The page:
Orthotopic liver transplantation following dual machine perfusion in the mouse

M. Fujiyoshi, T.A. Berendsen, R. van Rijn, R.J. Porte

Chair(s): dr. Martin. J. Hoogduijn, wetenschappelijk medewerker, Erasmus MC & prof. dr. Cees. van Kooten, onderzoeker, LUMC

Wednesday 9 march 2016

15:50 - 16:00h at Zaal 5 & 6

Categories: Parallelsessie (basaal)

Parallel session: Parallelsessie IV - Basaal

Ex vivo Machine perfusion of explanted organs can improve the utilization of grafts derived from extended criteria donors and donors after circulatory death. To effectively study and improve clinical machine perfusion, we developed a murine model of hypothermic dual machine perfusion and orthotopic liver transplantation. This model enables a host of benefits ranging from high-throughput screening of pharaceutical enhancements to using knockout technology to elucidate fundamental pathological processes during liver transplantation.

Machine perfusion: The perfusion machine comprised of two independent perfusion circuits for portal venous and arterial perfusion and a perfusate temperature control system. We harvested livers from five Male C57BL/6 mice aged 9–12 weeks, preserving the hepatic arteries (HA), superior mesenteric artery (SMA), and abdominal aorta, preserving sufficient length of the supra-hepatic vena cava (SHVC), infra-hepatic vena cava (IHVC), and portal vein (PV). After vascular cuffs were attached to the IHVC and PV, the graft was connected to the portal and venous perfusion port, respectively. Dual machine perfusion was performed at 4oC for 30 minutes using William's medium E based perfusion solution. The PV flow rate was set at 4ml/min, the arterial flow rate at 0.5ml/min. Liver transplantation: The recipient procedure (n=5) was started after 30 minutes of MP. Upon graft introduction into the recipient abdomen, portal blood flow was established first, after which the IHVC was anastomosed using a cuff technique. Arterial reconstruction was then performed using side-to-end anastomosis between the abdominal aorta of the graft and recipient. The bile duct was reconstructed using an intraluminal stent.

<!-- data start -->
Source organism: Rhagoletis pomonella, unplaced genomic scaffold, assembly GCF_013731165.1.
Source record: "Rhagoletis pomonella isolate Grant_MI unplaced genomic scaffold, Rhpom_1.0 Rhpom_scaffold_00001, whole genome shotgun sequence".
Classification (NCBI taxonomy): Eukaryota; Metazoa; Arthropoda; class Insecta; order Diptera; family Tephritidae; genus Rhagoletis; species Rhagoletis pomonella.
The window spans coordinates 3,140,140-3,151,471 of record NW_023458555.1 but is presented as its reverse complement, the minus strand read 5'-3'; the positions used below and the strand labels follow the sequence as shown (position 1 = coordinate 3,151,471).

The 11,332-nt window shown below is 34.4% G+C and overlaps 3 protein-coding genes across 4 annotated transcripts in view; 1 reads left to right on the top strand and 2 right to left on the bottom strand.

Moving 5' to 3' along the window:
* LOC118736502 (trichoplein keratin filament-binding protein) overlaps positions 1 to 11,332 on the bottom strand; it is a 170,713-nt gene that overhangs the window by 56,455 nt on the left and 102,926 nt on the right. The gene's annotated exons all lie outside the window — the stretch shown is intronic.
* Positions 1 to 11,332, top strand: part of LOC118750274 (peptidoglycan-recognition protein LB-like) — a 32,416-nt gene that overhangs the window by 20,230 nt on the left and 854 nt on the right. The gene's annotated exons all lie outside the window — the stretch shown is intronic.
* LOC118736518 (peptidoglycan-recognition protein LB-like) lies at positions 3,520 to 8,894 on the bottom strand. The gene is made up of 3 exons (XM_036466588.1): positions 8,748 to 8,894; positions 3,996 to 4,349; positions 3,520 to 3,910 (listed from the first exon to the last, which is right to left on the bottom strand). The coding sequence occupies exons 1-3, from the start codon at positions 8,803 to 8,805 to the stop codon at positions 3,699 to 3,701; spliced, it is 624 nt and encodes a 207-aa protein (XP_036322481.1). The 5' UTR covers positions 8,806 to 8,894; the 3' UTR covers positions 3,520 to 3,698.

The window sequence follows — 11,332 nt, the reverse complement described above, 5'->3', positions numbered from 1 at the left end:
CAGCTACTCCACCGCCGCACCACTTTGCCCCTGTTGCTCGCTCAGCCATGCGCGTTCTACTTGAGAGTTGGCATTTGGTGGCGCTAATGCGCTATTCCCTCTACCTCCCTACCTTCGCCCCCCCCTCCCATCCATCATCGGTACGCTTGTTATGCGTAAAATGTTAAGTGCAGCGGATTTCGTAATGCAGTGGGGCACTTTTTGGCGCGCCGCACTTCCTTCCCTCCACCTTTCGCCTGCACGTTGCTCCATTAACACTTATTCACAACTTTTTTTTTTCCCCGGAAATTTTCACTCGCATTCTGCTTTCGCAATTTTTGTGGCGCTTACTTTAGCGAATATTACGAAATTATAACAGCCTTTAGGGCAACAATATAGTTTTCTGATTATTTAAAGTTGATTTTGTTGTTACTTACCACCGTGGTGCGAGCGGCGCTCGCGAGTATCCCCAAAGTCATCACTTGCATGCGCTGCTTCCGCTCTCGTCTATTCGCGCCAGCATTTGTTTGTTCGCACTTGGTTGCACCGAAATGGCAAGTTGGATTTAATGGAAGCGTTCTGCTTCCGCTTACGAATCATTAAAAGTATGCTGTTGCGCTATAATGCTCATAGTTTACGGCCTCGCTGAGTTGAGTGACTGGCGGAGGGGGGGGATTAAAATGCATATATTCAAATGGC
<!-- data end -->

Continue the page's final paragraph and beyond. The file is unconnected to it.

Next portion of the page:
During hypothermic dual machine perfusion, all perfusion parameters remained within normal range. The mean total perfusion time was 82 minutes. All recipient mice recovered from anesthesia after the operation. The 3-day survival rate was 80% (4/5).

Herein we established a novel murine model of hypothermic dual machine perfusion, which was confirmed with orthotopic liver transplantation. This model is suitable for a wide range of both fundamental and clinically applied research, which will be vital to optimizing the benefits of machine perfusion.